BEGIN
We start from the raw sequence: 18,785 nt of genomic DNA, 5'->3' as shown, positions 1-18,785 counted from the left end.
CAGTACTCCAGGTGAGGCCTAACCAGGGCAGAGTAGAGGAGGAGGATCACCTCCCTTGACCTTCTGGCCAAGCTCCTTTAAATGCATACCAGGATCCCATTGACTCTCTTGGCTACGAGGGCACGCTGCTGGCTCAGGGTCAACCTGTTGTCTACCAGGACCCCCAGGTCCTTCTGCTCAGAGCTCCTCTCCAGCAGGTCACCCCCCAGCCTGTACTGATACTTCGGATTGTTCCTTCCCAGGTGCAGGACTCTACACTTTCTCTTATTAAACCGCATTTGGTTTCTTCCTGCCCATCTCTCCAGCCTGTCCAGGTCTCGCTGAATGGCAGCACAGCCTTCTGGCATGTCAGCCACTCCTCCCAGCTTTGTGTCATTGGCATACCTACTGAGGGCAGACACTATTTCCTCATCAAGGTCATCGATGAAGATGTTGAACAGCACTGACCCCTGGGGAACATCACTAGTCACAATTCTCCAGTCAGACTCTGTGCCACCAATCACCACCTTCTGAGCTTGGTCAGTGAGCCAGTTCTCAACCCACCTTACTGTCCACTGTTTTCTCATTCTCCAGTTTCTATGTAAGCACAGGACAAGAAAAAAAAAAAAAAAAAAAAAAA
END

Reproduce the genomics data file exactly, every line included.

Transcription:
We start from the raw sequence: 18,785 nt of genomic DNA, 5'->3' as shown, positions 1-18,785 counted from the left end.
CAGTACTCCAGGTGAGGCCTAACCAGGGCAGAGTAGAGGAGGAGGATCACCTCCCTTGACCTTCTGGCCAAGCTCCTTTAAATGCATACCAGGATCCCATTGACTCTCTTGGCTACGAGGGCACGCTGCTGGCTCAGGGTCAACCTGTTGTCTACCAGGACCCCCAGGTCCTTCTGCTCAGAGCTCCTCTCCAGCAGGTCACCCCCCAGCCTGTACTGATACTTCGGATTGTTCCTTCCCAGGTGCAGGACTCTACACTTTCTCTTATTAAACCGCATTTGGTTTCTTCCTGCCCATCTCTCCAGCCTGTCCAGGTCTCGCTGAATGGCAGCACAGCCTTCTGGCATGTCAGCCACTCCTCCCAGCTTTGTGTCATTGGCATACCTACTGAGGGCAGACACTATTTCCTCATCAAGGTCATCGATGAAGATGTTGAACAGCACTGACCCCTGGGGAACATCACTAGTCACAATTCTCCAGTCAGACTCTGTGCCACCAATCACCACCTTCTGAGCTTGGTCAGTGAGCCAGTTCTCAACCCACCTTACTGTCCACTGTTTTCTCATTCTCCAGTTTCTATGTAAGCACAGGACAAGAAAAAAAAAAAAAAAAAAAAAAA